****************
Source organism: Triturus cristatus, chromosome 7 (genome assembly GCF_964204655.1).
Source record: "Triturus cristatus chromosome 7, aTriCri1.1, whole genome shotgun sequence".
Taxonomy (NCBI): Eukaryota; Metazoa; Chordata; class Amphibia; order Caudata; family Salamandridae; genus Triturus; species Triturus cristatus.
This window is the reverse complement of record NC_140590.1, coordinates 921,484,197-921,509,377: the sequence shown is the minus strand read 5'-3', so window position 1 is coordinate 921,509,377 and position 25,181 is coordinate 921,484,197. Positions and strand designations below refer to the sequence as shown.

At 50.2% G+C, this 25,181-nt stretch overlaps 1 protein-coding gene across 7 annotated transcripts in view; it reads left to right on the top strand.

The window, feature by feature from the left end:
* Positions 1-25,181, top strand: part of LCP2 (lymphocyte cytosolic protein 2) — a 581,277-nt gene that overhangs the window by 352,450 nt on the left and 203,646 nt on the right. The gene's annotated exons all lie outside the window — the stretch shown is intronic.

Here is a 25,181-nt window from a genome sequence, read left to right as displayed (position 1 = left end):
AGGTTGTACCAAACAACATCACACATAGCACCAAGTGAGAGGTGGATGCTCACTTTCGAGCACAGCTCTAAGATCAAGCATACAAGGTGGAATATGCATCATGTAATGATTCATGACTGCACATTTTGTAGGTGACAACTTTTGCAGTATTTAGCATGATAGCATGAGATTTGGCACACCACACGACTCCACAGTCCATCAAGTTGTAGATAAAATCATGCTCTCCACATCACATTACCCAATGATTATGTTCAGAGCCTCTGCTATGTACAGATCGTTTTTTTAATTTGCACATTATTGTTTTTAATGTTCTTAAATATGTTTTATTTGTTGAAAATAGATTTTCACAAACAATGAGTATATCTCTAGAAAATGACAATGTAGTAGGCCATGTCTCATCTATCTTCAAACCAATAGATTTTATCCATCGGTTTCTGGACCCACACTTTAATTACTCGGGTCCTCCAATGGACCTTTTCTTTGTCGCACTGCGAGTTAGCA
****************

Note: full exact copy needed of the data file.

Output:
Source organism: Triturus cristatus, chromosome 7 (genome assembly GCF_964204655.1).
Source record: "Triturus cristatus chromosome 7, aTriCri1.1, whole genome shotgun sequence".
Taxonomy (NCBI): Eukaryota; Metazoa; Chordata; class Amphibia; order Caudata; family Salamandridae; genus Triturus; species Triturus cristatus.
This window is the reverse complement of record NC_140590.1, coordinates 921,484,197-921,509,377: the sequence shown is the minus strand read 5'-3', so window position 1 is coordinate 921,509,377 and position 25,181 is coordinate 921,484,197. Positions and strand designations below refer to the sequence as shown.

At 50.2% G+C, this 25,181-nt stretch overlaps 1 protein-coding gene across 7 annotated transcripts in view; it reads left to right on the top strand.

The window, feature by feature from the left end:
* Positions 1-25,181, top strand: part of LCP2 (lymphocyte cytosolic protein 2) — a 581,277-nt gene that overhangs the window by 352,450 nt on the left and 203,646 nt on the right. The gene's annotated exons all lie outside the window — the stretch shown is intronic.

Here is a 25,181-nt window from a genome sequence, read left to right as displayed (position 1 = left end):
AGGTTGTACCAAACAACATCACACATAGCACCAAGTGAGAGGTGGATGCTCACTTTCGAGCACAGCTCTAAGATCAAGCATACAAGGTGGAATATGCATCATGTAATGATTCATGACTGCACATTTTGTAGGTGACAACTTTTGCAGTATTTAGCATGATAGCATGAGATTTGGCACACCACACGACTCCACAGTCCATCAAGTTGTAGATAAAATCATGCTCTCCACATCACATTACCCAATGATTATGTTCAGAGCCTCTGCTATGTACAGATCGTTTTTTTAATTTGCACATTATTGTTTTTAATGTTCTTAAATATGTTTTATTTGTTGAAAATAGATTTTCACAAACAATGAGTATATCTCTAGAAAATGACAATGTAGTAGGCCATGTCTCATCTATCTTCAAACCAATAGATTTTATCCATCGGTTTCTGGACCCACACTTTAATTACTCGGGTCCTCCAATGGACCTTTTCTTTGTCGCACTGCGAGTTAGCA